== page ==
The big picture, then, is that animals have evolved to maximise not their current reproductive success, but their lifetime reproductive success. Only the genes that promote clutch sizes and behaviours that maximise the total number of successfully reared offspring in the lifetime of an individual will spread.
So, how does this intriguing evolutionary analogy map onto teaching and workload? I see ‘lifetime reproductive success’ as being analogous to a teacher remaining in the profession for life. If we are investing enormous amounts of time and money training teachers, but they are leaving the profession because of workload, then we are failing.
Group-selection: ‘good-for-society’ model is wrong
Another commonality between the evolutionary analogy and workload concerns the mechanism that results in the observed outcomes. The driving force that optimises lifetime reproductive success is natural selection. Prior to the influence of evolutionary theorists and ethologists including: John Manyard Smith, Robert Trivers and Richard Dawkins, the predominant evolutionary explanation was group selection. Scientists such as V. C. Wynne-Edwards propagated the idea that organisms acted for the ‘good of the group’. We now know this is wrong – it is fundamentally flawed. Natural selection operates at the individual level, not the group.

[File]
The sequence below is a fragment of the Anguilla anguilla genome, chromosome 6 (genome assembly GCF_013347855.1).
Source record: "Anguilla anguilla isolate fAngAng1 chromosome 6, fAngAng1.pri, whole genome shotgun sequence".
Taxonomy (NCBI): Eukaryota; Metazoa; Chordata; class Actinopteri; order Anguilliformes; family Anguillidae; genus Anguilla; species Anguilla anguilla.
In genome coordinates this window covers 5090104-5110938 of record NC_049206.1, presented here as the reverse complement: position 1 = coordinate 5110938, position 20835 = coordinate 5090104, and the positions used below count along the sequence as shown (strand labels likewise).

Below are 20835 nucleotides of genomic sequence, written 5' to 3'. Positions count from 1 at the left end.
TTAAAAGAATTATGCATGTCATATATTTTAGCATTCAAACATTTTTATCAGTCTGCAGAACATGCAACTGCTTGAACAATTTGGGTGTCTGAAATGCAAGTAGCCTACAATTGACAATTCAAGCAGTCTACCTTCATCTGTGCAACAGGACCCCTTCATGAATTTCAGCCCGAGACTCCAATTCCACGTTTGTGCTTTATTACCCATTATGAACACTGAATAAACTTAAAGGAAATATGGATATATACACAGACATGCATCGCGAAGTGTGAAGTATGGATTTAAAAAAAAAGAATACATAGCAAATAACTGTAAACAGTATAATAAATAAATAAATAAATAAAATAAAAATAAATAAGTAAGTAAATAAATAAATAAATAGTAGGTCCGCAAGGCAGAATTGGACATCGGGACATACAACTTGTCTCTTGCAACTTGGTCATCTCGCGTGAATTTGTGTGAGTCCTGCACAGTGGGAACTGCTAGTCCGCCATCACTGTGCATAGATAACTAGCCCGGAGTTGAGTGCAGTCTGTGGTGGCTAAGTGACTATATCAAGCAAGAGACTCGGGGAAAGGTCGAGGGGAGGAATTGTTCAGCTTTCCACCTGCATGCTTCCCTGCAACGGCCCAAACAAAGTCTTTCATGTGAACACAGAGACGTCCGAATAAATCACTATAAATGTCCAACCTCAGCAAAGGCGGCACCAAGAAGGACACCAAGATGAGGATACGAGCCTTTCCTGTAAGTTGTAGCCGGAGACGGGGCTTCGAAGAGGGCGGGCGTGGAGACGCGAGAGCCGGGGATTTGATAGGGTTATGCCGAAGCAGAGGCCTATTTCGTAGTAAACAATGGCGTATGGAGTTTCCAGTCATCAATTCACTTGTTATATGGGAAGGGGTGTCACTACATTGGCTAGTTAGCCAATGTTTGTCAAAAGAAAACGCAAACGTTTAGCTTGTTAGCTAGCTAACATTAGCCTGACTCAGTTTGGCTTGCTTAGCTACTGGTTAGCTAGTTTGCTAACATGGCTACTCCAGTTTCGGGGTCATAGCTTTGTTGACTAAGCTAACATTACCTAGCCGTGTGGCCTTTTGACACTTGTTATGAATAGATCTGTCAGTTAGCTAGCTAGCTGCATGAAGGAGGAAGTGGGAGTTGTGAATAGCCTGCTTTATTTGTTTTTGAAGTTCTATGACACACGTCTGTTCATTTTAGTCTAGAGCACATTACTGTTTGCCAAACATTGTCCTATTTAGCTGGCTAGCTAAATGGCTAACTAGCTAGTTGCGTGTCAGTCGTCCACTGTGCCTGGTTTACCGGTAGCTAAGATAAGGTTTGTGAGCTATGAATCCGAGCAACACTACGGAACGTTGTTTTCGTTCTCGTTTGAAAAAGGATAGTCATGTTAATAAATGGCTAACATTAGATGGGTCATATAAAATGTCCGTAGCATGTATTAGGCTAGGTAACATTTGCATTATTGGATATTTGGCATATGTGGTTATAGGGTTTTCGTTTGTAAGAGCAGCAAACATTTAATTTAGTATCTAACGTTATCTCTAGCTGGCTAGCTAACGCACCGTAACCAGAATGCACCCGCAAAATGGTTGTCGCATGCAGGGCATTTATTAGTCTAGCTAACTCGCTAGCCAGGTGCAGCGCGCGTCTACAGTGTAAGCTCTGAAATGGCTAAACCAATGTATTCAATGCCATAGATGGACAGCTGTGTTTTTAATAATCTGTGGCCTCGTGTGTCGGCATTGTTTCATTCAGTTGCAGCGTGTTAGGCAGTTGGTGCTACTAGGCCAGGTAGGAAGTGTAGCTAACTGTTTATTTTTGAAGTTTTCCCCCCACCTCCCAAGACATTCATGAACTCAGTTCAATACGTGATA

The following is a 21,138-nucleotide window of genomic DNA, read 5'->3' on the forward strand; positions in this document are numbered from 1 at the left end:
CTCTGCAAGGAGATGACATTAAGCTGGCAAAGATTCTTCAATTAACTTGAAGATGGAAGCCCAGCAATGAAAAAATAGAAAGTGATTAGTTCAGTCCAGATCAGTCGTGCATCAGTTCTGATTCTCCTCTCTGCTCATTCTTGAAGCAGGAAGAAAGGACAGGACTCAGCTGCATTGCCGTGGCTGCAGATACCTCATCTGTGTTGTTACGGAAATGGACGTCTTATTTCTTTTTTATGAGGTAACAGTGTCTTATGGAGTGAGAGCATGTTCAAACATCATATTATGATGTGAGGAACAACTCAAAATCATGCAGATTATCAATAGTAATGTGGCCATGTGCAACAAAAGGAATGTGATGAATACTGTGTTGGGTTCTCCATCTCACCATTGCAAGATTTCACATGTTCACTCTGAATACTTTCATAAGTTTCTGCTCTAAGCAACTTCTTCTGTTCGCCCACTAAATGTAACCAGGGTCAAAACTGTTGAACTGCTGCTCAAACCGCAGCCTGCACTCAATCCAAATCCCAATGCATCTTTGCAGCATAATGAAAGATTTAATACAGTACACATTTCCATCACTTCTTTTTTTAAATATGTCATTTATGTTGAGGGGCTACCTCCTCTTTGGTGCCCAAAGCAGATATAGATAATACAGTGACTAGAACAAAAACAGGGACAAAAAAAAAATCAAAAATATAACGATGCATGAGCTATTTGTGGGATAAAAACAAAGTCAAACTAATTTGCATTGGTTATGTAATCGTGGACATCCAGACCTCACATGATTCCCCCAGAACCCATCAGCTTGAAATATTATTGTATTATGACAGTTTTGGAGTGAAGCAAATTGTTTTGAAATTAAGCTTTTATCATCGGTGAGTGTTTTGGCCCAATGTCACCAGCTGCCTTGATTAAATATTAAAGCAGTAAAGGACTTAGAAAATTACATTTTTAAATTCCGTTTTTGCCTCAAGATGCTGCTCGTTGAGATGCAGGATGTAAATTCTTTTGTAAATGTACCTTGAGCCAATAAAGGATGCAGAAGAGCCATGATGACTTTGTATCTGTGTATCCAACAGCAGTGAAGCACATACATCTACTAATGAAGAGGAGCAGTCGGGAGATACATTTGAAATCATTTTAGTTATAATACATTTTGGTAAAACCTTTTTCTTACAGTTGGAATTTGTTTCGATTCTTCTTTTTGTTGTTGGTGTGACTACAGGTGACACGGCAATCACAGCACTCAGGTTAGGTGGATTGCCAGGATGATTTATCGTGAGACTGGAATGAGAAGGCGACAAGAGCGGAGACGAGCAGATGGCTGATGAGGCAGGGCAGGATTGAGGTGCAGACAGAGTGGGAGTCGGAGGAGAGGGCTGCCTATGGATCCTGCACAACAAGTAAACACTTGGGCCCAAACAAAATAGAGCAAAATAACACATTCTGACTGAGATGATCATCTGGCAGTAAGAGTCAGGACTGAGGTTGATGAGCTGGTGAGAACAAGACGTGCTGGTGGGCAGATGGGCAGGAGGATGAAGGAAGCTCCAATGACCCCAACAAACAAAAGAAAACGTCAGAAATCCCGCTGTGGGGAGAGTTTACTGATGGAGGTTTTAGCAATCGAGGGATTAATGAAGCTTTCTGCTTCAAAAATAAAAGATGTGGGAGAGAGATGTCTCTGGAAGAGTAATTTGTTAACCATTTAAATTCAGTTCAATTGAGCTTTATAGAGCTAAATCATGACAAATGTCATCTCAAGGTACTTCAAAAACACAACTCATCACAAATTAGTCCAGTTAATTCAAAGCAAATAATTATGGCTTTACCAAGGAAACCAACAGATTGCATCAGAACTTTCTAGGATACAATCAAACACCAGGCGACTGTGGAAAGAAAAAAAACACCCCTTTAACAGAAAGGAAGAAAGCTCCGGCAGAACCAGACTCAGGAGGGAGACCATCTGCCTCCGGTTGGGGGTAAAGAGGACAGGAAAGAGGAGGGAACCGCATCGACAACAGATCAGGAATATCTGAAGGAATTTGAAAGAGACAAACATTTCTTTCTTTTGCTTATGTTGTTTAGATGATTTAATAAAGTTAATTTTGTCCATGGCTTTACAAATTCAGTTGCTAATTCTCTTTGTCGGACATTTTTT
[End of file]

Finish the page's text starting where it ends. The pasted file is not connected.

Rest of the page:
Similarly, with respect to workload, the narrative that we should expect teachers to work so hard that they must sacrifice their personal lives for the good of society, is flawed. We have to consider teacher work-life balance because we want our teachers to succeed (do the best for their pupils) in a given year, every year. And I am talking about each teacher as an individual. We want each of our teachers to remain in our profession for their lifetime. Scientists have proved group selection wrong; we teachers and school-leaders must also prove the high-workload, teacher-burnout, good-for-society model wrong.
The analogy goes further, yet! Natural selection at the individual level is the driver in nature – so what should the driver be in our profession? Ethical leadership is the natural selection in the world of teacher-workload. Geoff Barton recently spoke at a conference about school leaders displaying ethical leadership to drive school improvement. What does ethical leadership look like? For me, it includes leaders answering the question: ‘What are we doing to ensure we are offering the best to our pupils by ensuring our teachers are at their best?’ Reducing workload for teachers must be a priority for school leaders that claim to be ethical leaders. It is ethical at the individual level, for each teacher to feel valued and feel able to use their time in an impactful way. It is ethical for each teacher for the rest of their lives, since they will be satisfied with their job as well as their work-life balance.
The lesson from evolution is this: if we want more, there are costs to bear; but more can be achieved if we think long-term and appreciate the agent of change. Our current solutions to improving pupil outcomes are resulting in an increase in teacher workload. But we can achieve more for our pupils by considering the long-term impact of our ‘solutions’, and seeing ethical leadership as an agent for change. Leaders: make reducing workload a priority.